Even as I anticipate heading off with Peter, imminently, on the first winter holiday either of has taken to a warm place, and returning to a basement much transformed during our time away, I feel the need to return once more to moments from my time in Liberia – for my own pleasure in reliving them, and for the pleasure of the many people who have expressed interest in what I was doing there. First apologies to my sister. I think I may have stolen the subject line for this entry from my sister’s blog.
The ride from the airport into Monrovia, music blasting from radio, the honking of the horn every time our driver passed another vehicle on the pitch black narrow road, with people walking along the shoulders, sometimes alone, sometimes in crowds, with no apparent concern for the speeding, swerving vehicles.
My first point of connection with the Liberian people: I grew up in Canada at a time before a body of children’s literature was established here, so I appreciate the importance of what the Reading Liberia program has set out to accomplish.
So much evidence of wartime damage and poverty in the downtown streets, yet what’s quickly apparent are signs of progress in the reclamation of the city. Cleaning up of the beach, no longer being used as a latrine, repaving of pot-holed streets, billboards proclaiming, “Never Again Liberia Let’s Reconcile and Live Together in Peace and Unity”.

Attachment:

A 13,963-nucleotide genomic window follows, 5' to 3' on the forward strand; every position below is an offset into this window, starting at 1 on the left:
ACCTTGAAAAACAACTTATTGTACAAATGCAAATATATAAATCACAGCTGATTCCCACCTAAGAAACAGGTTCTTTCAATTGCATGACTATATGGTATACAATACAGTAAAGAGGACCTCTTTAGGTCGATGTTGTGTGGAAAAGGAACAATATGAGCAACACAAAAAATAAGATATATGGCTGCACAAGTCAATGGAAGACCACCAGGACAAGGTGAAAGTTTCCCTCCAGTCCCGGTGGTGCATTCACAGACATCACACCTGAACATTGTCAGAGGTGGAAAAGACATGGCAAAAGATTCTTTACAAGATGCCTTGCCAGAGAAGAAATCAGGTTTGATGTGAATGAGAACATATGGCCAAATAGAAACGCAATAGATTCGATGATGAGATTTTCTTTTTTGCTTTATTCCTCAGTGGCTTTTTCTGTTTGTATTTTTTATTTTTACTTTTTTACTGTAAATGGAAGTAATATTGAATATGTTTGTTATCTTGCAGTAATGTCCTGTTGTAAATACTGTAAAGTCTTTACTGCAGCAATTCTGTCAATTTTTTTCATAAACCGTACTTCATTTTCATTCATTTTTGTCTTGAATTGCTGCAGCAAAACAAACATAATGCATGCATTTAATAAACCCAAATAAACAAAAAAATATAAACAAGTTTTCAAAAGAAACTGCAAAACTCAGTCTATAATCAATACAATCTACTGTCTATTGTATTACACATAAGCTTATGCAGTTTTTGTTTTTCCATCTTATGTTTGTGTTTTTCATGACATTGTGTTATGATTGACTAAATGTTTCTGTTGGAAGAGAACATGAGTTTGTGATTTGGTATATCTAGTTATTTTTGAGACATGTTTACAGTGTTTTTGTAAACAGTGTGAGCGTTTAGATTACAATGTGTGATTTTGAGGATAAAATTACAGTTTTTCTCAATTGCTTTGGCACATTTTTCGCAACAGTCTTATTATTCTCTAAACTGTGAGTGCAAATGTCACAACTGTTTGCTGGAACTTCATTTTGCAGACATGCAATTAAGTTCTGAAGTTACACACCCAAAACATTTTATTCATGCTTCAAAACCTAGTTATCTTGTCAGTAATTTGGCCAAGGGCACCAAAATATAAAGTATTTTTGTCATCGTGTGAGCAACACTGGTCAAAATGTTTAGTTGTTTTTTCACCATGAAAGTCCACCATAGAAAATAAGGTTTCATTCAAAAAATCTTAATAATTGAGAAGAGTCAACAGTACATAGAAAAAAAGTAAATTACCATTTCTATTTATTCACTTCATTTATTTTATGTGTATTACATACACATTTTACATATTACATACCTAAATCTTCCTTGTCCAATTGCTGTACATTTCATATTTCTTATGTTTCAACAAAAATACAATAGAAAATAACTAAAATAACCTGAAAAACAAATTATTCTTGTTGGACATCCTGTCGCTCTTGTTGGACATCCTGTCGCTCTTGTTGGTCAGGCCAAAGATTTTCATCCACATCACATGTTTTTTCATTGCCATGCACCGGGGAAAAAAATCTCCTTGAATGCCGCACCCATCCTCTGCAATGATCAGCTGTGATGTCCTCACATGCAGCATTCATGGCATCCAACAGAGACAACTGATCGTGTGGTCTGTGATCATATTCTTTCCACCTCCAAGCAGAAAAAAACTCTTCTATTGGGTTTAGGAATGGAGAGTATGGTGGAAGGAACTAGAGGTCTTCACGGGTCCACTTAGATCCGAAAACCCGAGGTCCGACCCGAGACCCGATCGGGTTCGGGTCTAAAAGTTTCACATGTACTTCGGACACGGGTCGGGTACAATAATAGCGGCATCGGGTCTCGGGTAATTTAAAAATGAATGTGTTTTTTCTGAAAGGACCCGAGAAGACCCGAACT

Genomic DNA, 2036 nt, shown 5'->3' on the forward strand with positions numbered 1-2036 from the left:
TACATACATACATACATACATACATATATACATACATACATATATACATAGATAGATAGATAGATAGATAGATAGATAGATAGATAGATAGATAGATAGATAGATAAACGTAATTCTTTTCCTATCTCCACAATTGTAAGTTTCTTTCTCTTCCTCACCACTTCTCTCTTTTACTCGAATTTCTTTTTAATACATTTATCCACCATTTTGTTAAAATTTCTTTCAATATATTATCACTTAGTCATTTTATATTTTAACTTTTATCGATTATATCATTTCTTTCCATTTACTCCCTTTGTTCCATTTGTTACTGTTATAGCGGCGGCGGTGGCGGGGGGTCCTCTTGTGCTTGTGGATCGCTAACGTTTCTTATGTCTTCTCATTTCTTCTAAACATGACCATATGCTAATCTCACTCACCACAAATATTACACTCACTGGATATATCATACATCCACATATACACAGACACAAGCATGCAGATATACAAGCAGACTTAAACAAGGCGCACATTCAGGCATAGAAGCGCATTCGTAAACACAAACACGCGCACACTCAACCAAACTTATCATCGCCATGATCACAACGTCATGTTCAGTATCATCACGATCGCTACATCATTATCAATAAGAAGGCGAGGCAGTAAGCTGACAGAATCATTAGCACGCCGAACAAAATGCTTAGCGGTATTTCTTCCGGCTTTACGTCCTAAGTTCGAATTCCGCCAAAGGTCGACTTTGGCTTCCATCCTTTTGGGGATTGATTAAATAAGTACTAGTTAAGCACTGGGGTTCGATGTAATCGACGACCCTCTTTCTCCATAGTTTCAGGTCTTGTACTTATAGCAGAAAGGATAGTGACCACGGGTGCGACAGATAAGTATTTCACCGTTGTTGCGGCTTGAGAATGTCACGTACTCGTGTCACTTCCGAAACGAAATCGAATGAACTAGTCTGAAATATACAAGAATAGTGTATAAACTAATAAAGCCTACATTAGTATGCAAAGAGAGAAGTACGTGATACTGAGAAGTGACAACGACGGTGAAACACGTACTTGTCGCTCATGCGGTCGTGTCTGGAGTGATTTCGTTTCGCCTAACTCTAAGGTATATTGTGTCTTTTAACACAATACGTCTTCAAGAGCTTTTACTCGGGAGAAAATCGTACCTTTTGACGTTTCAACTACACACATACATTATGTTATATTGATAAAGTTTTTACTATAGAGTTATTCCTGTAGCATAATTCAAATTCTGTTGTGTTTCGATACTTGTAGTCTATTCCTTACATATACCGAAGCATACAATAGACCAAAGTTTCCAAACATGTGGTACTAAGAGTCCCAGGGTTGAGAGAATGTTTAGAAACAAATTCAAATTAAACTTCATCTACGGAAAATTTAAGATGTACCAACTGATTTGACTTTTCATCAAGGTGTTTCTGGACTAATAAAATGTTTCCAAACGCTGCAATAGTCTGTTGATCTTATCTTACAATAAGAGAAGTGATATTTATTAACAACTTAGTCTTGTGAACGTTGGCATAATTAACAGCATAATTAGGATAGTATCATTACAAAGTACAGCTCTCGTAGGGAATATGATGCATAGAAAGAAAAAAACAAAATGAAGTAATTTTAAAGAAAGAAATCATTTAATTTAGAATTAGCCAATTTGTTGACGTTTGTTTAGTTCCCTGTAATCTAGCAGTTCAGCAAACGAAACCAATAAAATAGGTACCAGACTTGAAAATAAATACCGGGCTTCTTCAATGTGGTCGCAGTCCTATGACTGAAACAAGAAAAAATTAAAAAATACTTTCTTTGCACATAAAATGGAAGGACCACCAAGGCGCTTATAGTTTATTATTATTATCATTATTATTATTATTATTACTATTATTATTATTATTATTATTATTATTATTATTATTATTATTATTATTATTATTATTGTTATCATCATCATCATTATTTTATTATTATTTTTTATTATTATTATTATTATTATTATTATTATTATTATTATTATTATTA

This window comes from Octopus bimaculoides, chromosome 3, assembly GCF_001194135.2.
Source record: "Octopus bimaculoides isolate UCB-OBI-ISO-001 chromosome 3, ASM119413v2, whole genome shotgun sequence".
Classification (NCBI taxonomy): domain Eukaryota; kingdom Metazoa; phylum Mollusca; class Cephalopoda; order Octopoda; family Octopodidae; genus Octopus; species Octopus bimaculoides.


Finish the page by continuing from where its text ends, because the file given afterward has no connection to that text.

When children on the beach, too poor to go to school, see me taking a picture of Ingrid by the water’s edge they gather round, keen to have their pictures taken too. Then I hold my camera strap tight as they take turns taking pictures of each other. And they just can’t get enough of seeing their images on the camera’s display screen.
Large coils of barbed wire top the walls around our hotel, and armed police guard the entrance to the grounds around it, but it’s the ordinary people going about their lives here who make us feel safe.
Ingrid, CODE program manager, is a great listener as I process all I’m seeing and hearing, and is tremendously reassuring in her comfort level and observations and comparisons with other African countries she’s been in, and the role I will play here.